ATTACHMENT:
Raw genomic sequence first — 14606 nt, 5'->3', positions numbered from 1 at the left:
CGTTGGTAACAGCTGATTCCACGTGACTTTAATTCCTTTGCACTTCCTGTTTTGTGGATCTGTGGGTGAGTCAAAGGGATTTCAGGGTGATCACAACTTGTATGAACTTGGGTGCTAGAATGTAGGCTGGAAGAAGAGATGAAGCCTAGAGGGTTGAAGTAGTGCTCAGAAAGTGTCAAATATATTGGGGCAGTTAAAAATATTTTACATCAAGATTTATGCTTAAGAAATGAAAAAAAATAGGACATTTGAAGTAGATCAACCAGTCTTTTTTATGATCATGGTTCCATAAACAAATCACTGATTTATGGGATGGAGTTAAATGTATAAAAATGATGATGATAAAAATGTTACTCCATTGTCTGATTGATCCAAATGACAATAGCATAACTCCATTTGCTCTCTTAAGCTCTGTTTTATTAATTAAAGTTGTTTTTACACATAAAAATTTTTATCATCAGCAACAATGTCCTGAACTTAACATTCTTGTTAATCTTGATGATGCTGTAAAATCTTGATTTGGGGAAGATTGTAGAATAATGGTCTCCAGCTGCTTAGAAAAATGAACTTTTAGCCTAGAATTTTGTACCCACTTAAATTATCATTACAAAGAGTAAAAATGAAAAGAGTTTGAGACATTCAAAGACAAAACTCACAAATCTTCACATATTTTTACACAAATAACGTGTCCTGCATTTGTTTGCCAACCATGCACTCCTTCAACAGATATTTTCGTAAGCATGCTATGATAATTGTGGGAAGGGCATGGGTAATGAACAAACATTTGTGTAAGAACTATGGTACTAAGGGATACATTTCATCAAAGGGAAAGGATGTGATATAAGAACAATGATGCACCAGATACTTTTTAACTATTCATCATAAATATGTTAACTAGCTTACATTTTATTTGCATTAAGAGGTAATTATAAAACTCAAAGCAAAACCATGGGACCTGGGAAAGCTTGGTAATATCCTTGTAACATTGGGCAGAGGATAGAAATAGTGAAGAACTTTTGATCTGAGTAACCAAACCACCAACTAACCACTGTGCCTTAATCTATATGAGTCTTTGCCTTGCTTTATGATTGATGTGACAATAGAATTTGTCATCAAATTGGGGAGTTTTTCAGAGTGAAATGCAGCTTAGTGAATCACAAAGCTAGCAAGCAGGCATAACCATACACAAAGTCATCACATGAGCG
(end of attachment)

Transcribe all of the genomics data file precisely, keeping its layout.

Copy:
Raw genomic sequence first — 14606 nt, 5'->3', positions numbered from 1 at the left:
CGTTGGTAACAGCTGATTCCACGTGACTTTAATTCCTTTGCACTTCCTGTTTTGTGGATCTGTGGGTGAGTCAAAGGGATTTCAGGGTGATCACAACTTGTATGAACTTGGGTGCTAGAATGTAGGCTGGAAGAAGAGATGAAGCCTAGAGGGTTGAAGTAGTGCTCAGAAAGTGTCAAATATATTGGGGCAGTTAAAAATATTTTACATCAAGATTTATGCTTAAGAAATGAAAAAAAATAGGACATTTGAAGTAGATCAACCAGTCTTTTTTATGATCATGGTTCCATAAACAAATCACTGATTTATGGGATGGAGTTAAATGTATAAAAATGATGATGATAAAAATGTTACTCCATTGTCTGATTGATCCAAATGACAATAGCATAACTCCATTTGCTCTCTTAAGCTCTGTTTTATTAATTAAAGTTGTTTTTACACATAAAAATTTTTATCATCAGCAACAATGTCCTGAACTTAACATTCTTGTTAATCTTGATGATGCTGTAAAATCTTGATTTGGGGAAGATTGTAGAATAATGGTCTCCAGCTGCTTAGAAAAATGAACTTTTAGCCTAGAATTTTGTACCCACTTAAATTATCATTACAAAGAGTAAAAATGAAAAGAGTTTGAGACATTCAAAGACAAAACTCACAAATCTTCACATATTTTTACACAAATAACGTGTCCTGCATTTGTTTGCCAACCATGCACTCCTTCAACAGATATTTTCGTAAGCATGCTATGATAATTGTGGGAAGGGCATGGGTAATGAACAAACATTTGTGTAAGAACTATGGTACTAAGGGATACATTTCATCAAAGGGAAAGGATGTGATATAAGAACAATGATGCACCAGATACTTTTTAACTATTCATCATAAATATGTTAACTAGCTTACATTTTATTTGCATTAAGAGGTAATTATAAAACTCAAAGCAAAACCATGGGACCTGGGAAAGCTTGGTAATATCCTTGTAACATTGGGCAGAGGATAGAAATAGTGAAGAACTTTTGATCTGAGTAACCAAACCACCAACTAACCACTGTGCCTTAATCTATATGAGTCTTTGCCTTGCTTTATGATTGATGTGACAATAGAATTTGTCATCAAATTGGGGAGTTTTTCAGAGTGAAATGCAGCTTAGTGAATCACAAAGCTAGCAAGCAGGCATAACCATACACAAAGTCATCACATGAGCG